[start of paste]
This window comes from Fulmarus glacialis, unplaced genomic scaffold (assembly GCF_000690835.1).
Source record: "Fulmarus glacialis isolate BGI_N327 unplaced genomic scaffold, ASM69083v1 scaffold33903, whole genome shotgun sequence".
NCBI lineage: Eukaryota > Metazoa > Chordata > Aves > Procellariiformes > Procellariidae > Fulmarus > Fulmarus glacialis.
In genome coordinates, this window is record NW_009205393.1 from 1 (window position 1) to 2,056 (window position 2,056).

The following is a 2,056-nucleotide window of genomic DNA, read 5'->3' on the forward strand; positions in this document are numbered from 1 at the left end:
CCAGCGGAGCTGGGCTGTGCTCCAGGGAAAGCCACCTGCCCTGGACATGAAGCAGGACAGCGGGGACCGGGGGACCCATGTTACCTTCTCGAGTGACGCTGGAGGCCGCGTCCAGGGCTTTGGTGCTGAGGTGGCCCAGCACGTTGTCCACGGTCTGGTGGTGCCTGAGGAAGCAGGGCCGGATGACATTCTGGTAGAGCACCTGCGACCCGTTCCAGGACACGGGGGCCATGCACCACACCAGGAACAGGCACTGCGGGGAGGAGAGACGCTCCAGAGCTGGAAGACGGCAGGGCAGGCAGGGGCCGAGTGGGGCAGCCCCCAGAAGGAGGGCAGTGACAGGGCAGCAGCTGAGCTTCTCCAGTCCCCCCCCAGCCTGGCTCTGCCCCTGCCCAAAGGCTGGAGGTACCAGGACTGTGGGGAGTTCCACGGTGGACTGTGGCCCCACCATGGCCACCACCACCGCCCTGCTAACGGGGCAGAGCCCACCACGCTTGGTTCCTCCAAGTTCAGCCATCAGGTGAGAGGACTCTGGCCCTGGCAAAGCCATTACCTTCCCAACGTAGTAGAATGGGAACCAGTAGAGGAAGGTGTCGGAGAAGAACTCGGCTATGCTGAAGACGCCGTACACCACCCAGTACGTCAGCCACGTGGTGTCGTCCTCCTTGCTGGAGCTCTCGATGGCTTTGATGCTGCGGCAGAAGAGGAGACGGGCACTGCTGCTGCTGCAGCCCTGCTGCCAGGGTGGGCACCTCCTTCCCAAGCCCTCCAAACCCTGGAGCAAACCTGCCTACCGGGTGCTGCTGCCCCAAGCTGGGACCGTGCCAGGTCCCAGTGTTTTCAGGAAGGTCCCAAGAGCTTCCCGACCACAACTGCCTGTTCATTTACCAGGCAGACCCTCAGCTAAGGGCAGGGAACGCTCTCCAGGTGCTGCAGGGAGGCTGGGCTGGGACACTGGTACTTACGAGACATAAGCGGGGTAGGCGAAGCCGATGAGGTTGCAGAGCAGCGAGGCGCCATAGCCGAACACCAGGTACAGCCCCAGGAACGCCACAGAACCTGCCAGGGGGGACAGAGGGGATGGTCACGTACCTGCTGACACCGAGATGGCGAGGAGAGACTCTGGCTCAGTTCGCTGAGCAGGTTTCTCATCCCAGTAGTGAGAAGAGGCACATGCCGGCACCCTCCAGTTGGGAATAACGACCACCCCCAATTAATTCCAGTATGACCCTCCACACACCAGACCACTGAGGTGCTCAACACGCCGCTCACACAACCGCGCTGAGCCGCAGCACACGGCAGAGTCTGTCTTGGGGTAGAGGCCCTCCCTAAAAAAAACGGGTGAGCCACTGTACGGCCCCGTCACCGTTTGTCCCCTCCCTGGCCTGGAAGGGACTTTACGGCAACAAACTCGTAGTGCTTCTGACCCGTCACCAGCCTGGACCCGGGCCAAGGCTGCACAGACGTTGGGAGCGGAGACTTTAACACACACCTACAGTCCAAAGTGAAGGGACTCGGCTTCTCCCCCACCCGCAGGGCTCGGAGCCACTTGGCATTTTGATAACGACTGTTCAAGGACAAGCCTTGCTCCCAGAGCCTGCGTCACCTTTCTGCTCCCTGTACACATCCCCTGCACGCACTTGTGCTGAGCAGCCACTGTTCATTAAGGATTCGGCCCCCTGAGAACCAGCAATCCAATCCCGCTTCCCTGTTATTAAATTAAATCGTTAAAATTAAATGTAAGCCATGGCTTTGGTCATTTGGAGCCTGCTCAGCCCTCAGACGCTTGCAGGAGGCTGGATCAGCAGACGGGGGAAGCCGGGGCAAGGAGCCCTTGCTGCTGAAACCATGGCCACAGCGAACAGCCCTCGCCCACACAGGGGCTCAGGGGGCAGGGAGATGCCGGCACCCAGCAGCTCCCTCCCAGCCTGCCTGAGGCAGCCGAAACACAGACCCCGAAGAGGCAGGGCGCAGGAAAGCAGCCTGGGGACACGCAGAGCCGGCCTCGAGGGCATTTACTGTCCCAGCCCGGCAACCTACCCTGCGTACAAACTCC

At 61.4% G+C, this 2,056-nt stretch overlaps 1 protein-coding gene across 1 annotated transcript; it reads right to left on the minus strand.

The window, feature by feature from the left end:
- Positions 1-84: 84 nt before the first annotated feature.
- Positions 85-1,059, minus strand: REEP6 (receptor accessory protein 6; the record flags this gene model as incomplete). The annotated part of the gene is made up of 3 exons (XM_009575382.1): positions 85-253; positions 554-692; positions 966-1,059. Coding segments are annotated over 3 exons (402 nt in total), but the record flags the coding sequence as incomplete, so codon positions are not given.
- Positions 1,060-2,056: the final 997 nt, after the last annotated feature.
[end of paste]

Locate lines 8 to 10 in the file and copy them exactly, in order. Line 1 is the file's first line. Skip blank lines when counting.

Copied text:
The window, feature by feature from the left end:
- Positions 1-84: 84 nt before the first annotated feature.
- Positions 85-1,059, minus strand: REEP6 (receptor accessory protein 6; the record flags this gene model as incomplete). The annotated part of the gene is made up of 3 exons (XM_009575382.1): positions 85-253; positions 554-692; positions 966-1,059. Coding segments are annotated over 3 exons (402 nt in total), but the record flags the coding sequence as incomplete, so codon positions are not given.